Police 'aware' as YouTuber Niko Omilana registered to stand in 11 constituencies in election

Police have been "made aware of a potential electoral matter" after multiple general election candidates were registered under the name of a YouTube prankster.

Independent candidates under the name Niko Omilana are listed in 11 constituencies across England and Scotland - including Rishi Sunak's, Richmond and Northallerton.

Omilana appears to have alluded to the move in a video on his social media channels, in which he says he has "decided to run for prime minister" and wants to "remove" Mr Sunak from politics.

He has more than seven million subscribers on YouTube and is known for stunts including sneaking into the KSI vs Logan Paul boxing rematch and trying to get into the ring.

In 2021, he ran in the London Mayoral election - and ended up being the top independent candidate after winning nearly 50,000 votes.

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Addressing the multiple Niko Omilana candidates, the YouTuber said in one video: "We will remove Rishi and on top of this, we have done the impossible. We attempted to run Niko Omilana in multiple places across the country, and somehow we managed to make it happen.

"My aim is for Niko Omilana to get more votes than anyone else and declare myself prime minister."

Where is Niko Omilana named as standing?

As well as Richmond and Northallerton, Niko Omilana is listed to stand in Leeds East, Leeds South, Coventry South, Greenwich and Woolwich, North West Essex, Bermondsey and Old Southwark, Birmingham Perry Barr, Dundee Central, Stockton West and Ealing Southall.

Each of them is registered under a different address and their nomination papers were signed by different people.

The Electoral Commission said: "We are aware that the same person has been nominated as a candidate in a number of constituencies at the general election.

"Candidates must confirm in their nomination papers that they are not standing in any other constituency.

"It is an offence for an individual to provide false information on nomination papers when applying to stand as a candidate, including to falsely confirm that they are not standing in another constituency."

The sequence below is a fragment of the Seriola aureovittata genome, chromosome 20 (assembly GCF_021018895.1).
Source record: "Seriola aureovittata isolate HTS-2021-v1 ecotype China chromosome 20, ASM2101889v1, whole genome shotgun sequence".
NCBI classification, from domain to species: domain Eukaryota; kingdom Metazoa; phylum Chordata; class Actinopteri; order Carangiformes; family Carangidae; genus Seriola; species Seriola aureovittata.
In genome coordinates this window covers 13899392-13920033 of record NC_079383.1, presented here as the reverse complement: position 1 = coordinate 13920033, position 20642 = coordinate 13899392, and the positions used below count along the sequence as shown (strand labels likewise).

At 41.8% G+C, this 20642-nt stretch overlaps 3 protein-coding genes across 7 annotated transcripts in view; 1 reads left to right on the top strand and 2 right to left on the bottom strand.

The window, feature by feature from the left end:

If that has occurred, they added, then this is a police matter.

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Under electoral law, returning officers must take details in candidate nomination forms at face value and accept them if the nomination meets requirements.

Candidates do not need to show ID when submitting the forms and the returning officers do not have the power to investigate.

It is an offence to give a false statement on a nomination form and the penalty can be a prison term of up to six months or a fine, the Electoral Commission added.

North Yorkshire Police said "we have been made aware of a potential electoral matter", which is being looked into, and West Midlands Police said they had "received the information and are liaising with the relevant authorities".

A spokesperson from Coventry City Council said: "The penalty for a false statement is either an unlimited fine in England and Wales, £10,000 in Scotland and/or up to one year's imprisonment.

"If a candidate who has knowingly made a false statement on their nomination paper is subsequently elected, the election result could be invalidated via a court process."

A Leeds City Council spokesperson said: "Although we have received two nominations with the same name in different constituencies, they have come from two different people who say they are using names that they are legally entitled to use.

"We have no powers or ability to investigate such issues, and have to accept information on nominations at face value, with very rare exceptions.

"We understand similar nominations have been received by several different local authorities."